This section of the website presents articles and information that deal with safety. And in the marine and offshore world much is said and written about it. How do we keep the people involved in the marine business and the offshore oil industry safe, uninjured and alive so that they can return to their families at the end of their tour of duty?

This is a topic that occupies the management of the industry variously, and they become more interested subsequent to a major disaster and less interested when times are hard. 

The reality is that there are a variety of ways in which people should be kept safe and here I'll quote the Sheriff of Dundee when he was writing the report about the loss of the life of two men on the Glomar Arctic IV in 1998. In response to the statements by many of the tradesmen working on the rig at the time "that you had to be your own safety officer" he said "many of these experienced tradesmen went on to demonstrate how singularly ineptly they were equipped to take on the role". 

I only use this quotation to suggest that the frequent statement by management of oil rigs and ships that "you are the person who has to ensure your own safety" may not be quite correct. At an occupational safety level the workforce has to be trained to keep itself safe. Its processes and procedures should be based on training so that the operations being undertaken start from the point that would allow them to tick box No 1 "Are the members of the work group trained to carry out this task". But hang on, have we ever seen this requirement written out anywhere?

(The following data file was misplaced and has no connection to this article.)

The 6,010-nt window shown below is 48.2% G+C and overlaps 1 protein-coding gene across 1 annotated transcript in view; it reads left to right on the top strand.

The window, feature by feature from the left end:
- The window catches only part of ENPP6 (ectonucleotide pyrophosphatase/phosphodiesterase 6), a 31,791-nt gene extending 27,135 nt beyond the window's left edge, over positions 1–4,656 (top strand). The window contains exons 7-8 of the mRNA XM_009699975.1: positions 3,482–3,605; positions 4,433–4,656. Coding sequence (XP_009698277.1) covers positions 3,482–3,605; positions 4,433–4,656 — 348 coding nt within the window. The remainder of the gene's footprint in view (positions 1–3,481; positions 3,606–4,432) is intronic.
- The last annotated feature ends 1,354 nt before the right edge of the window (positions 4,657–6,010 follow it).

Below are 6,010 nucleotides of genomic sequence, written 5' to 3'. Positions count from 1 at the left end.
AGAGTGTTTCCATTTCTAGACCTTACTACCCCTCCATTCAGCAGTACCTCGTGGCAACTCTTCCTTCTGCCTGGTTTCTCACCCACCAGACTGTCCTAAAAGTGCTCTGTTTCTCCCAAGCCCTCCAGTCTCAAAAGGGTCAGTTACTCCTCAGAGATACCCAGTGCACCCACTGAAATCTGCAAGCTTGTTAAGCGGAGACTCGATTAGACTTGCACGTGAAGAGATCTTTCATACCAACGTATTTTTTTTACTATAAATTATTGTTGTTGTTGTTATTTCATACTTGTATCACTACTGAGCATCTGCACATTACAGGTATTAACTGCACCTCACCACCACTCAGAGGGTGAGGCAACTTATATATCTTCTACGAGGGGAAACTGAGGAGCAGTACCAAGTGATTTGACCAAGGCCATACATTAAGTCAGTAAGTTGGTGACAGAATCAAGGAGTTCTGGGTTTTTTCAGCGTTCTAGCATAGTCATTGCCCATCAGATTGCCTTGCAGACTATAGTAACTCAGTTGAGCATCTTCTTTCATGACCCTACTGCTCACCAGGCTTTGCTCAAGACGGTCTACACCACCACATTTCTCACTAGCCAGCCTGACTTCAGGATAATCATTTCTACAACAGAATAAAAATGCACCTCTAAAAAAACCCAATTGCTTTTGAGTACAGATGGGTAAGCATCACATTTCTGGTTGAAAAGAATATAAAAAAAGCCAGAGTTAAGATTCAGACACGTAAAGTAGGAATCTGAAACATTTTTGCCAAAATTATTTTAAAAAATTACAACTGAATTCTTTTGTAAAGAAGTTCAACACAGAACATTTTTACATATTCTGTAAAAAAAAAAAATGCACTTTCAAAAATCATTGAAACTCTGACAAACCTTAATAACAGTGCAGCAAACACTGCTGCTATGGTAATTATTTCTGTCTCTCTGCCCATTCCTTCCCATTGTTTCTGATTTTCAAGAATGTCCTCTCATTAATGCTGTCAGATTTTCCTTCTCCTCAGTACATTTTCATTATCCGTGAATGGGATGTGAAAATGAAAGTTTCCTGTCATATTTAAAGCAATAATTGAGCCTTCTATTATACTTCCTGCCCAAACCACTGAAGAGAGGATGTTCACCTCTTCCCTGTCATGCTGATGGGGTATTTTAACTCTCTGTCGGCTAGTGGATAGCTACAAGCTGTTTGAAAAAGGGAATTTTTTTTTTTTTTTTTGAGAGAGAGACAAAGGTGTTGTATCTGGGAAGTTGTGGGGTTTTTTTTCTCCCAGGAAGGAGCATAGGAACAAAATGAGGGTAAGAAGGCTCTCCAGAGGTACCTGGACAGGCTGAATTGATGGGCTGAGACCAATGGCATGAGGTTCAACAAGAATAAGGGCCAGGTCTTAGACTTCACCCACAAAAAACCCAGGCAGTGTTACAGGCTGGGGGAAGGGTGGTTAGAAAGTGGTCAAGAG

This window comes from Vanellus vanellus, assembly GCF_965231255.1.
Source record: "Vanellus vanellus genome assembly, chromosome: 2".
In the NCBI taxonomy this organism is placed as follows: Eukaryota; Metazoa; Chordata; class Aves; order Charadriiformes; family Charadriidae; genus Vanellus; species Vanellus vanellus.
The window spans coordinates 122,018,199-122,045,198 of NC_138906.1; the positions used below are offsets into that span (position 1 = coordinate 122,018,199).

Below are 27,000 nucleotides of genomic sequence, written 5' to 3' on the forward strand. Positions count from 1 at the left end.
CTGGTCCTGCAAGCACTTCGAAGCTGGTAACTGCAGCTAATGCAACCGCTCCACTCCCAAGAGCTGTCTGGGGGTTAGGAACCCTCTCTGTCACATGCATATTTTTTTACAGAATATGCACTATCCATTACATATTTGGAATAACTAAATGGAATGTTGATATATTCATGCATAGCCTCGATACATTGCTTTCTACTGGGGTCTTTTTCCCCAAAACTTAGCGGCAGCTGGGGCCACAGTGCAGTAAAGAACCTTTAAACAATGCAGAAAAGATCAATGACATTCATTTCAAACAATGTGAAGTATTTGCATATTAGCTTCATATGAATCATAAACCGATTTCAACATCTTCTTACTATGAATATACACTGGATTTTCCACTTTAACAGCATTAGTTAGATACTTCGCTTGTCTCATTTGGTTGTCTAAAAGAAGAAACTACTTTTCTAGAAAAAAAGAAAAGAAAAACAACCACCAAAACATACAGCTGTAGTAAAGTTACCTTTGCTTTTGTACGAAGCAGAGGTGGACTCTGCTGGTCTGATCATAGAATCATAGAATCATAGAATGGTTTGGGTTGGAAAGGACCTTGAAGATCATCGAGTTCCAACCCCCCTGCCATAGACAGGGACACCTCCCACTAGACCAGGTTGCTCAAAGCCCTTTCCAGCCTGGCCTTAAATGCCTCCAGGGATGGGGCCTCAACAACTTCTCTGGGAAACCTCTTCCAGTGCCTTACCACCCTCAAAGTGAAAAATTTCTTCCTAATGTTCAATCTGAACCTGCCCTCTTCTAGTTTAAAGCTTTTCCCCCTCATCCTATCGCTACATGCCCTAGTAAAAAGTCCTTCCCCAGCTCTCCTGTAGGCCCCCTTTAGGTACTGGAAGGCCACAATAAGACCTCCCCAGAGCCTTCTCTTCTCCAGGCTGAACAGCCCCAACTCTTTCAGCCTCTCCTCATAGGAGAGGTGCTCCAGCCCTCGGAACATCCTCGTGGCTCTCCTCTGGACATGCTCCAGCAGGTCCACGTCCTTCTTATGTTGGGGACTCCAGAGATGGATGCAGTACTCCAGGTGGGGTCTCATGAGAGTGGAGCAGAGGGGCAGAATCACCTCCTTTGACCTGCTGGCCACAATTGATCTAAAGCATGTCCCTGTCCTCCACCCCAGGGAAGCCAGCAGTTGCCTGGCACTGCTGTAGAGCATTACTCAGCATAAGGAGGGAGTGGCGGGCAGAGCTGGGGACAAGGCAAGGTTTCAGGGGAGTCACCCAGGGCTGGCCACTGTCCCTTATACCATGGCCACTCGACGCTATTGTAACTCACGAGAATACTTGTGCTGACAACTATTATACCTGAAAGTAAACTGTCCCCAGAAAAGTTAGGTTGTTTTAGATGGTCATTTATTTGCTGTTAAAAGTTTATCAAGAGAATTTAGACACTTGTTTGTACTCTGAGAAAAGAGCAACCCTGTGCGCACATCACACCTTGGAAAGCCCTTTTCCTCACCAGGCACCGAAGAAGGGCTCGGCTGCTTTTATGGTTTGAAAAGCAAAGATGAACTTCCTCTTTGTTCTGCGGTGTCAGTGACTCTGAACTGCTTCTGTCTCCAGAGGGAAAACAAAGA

From that point we go on to consider the right of personnel to "stop work" - the stop work authority which seems to exist almost universally. This authority can only be even moderately effective if the workforce is adequately trained, otherwise how could they know when the job should be stopped. And - moving on - how on earth could a seaman working on the deck of a ship be able to stop the job in terms of the adequacy of the vessel's stability?

And now lets consider major accidents - of which loss of stability is probably one. I have spent many years developing safety cases for mobile units which essentially should be documents which deal with the possibility of major accidents, and their frequency and consequences. To ensure that their possibility is reduced to "as low as reasonably practicable" considerable commitment is required by the management of these objects, which in turn requires proper documentation, procedures, training and systems. In  turn this may require money to be spent. And so, the tighter the budget, the less likely any of these things will be at the forefront of the management considerations.

But I'm just going on - as I have for years. What follow in this section are articles I have written over the years to inform those interested in keeping people safe, what the problems are, what the regulatory requirements are, and how others have dealt with the process. It is also worth reading the section on accidents, and my book "A Catalogue of Disasters".

 
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